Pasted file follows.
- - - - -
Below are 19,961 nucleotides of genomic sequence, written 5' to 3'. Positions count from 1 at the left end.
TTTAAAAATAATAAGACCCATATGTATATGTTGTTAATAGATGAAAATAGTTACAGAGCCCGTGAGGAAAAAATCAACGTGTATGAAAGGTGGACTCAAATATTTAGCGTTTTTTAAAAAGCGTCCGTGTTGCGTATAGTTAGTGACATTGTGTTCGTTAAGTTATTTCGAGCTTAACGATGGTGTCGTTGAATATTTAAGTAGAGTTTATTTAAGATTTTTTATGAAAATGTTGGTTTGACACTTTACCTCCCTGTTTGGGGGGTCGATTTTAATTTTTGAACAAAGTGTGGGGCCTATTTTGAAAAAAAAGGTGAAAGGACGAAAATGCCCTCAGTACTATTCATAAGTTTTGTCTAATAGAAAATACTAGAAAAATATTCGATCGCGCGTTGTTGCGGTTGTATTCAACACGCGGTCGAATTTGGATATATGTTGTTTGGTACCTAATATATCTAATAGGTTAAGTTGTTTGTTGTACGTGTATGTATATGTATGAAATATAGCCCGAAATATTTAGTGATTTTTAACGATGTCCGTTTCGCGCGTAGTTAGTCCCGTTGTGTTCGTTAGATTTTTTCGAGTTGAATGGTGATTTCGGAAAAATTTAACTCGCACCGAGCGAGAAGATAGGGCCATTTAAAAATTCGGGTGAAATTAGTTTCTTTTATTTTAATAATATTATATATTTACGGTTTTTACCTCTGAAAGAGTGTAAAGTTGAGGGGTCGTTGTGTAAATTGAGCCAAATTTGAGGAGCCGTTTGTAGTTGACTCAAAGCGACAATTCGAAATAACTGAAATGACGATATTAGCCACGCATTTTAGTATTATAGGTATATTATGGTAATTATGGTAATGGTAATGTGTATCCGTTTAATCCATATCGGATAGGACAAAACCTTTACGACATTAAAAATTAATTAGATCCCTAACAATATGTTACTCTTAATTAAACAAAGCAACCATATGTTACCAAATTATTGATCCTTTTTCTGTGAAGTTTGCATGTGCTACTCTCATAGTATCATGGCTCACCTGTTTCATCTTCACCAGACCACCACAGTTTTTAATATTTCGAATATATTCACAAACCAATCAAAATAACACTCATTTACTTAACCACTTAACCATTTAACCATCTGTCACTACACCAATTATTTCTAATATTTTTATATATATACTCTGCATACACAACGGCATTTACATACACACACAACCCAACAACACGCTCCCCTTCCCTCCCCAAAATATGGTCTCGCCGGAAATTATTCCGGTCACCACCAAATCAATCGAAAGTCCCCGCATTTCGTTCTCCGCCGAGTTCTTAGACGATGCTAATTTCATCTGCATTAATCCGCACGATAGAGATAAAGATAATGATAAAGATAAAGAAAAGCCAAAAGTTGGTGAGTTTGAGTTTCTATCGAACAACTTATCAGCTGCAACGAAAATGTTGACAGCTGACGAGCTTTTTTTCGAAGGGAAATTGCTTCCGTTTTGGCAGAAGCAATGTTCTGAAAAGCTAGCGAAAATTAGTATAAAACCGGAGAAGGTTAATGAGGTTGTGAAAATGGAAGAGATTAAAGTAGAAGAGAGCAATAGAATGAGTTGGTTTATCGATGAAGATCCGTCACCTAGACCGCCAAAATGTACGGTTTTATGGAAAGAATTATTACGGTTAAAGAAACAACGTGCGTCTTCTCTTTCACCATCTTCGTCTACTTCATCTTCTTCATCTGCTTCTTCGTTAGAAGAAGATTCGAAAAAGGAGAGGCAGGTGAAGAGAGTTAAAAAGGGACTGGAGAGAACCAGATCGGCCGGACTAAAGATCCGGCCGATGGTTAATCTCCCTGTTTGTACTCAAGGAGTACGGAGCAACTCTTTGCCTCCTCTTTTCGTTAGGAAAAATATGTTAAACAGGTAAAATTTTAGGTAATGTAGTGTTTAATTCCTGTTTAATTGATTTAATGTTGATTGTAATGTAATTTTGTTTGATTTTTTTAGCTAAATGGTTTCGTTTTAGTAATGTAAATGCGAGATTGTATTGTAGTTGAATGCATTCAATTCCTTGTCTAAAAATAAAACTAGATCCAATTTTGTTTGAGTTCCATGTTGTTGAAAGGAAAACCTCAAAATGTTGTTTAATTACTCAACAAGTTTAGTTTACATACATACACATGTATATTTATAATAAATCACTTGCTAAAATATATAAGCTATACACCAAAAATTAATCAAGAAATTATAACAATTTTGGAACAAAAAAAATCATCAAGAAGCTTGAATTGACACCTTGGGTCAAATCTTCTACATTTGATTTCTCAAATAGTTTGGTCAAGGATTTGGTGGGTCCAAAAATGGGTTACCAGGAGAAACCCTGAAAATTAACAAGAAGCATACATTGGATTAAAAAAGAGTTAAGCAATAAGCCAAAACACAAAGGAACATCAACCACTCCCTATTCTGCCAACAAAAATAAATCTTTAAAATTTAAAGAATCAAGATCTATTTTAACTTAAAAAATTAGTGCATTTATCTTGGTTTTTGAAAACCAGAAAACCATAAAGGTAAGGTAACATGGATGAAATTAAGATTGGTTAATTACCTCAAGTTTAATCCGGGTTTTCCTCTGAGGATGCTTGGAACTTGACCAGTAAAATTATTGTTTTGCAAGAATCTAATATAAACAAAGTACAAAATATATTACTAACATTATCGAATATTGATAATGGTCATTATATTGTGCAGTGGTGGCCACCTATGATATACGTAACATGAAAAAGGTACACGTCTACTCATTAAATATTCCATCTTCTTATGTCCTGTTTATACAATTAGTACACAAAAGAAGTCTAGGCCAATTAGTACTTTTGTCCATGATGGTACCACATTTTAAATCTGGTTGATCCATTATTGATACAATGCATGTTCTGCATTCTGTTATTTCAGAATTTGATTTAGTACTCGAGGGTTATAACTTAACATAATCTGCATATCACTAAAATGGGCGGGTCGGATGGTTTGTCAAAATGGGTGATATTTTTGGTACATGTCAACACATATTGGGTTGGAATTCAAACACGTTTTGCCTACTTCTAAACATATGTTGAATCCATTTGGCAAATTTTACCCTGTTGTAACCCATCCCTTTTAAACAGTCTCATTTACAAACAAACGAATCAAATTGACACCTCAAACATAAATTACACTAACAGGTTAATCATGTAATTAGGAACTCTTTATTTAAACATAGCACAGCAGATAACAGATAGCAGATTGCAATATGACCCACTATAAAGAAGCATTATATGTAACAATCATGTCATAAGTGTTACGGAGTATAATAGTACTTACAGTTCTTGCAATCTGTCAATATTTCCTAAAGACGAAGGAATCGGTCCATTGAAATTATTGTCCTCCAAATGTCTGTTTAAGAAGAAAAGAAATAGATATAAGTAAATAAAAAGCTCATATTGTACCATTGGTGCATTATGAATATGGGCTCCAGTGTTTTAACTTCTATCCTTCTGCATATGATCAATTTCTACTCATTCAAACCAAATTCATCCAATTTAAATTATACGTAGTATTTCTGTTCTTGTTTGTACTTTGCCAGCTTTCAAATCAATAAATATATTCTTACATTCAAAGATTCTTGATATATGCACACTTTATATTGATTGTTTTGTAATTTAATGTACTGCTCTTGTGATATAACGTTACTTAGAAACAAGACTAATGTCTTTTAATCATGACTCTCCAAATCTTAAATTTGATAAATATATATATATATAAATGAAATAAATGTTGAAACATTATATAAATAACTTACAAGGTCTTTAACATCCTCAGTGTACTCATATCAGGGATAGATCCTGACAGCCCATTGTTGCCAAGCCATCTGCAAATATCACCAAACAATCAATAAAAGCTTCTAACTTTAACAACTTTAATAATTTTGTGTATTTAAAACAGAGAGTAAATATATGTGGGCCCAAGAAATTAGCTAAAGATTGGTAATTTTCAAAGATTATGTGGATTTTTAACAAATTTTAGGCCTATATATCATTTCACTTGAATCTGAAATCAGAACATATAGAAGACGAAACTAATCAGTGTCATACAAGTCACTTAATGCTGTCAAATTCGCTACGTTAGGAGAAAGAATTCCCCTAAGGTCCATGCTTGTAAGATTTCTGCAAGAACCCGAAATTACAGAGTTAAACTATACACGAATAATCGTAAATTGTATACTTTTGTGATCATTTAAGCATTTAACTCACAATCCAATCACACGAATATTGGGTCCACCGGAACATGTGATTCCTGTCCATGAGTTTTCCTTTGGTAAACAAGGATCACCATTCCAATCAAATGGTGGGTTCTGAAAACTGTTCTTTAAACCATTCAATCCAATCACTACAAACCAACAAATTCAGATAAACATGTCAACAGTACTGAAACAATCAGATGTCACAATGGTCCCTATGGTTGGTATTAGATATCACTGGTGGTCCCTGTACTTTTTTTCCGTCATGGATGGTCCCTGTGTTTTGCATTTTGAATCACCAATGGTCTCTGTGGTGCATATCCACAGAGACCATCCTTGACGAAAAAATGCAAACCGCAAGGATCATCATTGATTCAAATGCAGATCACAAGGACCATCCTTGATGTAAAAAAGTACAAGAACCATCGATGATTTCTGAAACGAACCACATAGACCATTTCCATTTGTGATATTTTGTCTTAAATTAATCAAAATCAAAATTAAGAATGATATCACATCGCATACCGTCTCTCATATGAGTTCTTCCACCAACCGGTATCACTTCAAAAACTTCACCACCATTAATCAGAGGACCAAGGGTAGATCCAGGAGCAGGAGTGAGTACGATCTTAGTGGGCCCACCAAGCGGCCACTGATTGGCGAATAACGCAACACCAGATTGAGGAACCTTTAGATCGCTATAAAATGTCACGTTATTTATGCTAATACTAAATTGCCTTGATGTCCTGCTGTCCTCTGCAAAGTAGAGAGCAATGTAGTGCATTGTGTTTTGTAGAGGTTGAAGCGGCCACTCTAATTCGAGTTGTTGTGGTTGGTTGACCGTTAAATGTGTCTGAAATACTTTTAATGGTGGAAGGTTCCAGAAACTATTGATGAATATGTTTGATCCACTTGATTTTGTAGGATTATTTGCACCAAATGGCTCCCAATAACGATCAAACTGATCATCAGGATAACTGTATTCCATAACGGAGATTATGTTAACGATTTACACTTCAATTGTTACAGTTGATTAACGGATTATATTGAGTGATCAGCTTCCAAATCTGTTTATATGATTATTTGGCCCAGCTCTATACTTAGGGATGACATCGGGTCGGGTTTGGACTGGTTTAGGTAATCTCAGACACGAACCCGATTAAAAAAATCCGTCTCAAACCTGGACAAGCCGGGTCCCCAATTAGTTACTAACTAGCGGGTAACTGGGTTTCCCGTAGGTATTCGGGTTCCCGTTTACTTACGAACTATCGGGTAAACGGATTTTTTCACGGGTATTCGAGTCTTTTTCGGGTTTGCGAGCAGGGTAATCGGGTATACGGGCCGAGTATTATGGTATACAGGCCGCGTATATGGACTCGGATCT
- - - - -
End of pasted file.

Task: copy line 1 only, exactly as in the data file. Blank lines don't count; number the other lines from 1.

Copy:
Below are 19,961 nucleotides of genomic sequence, written 5' to 3'. Positions count from 1 at the left end.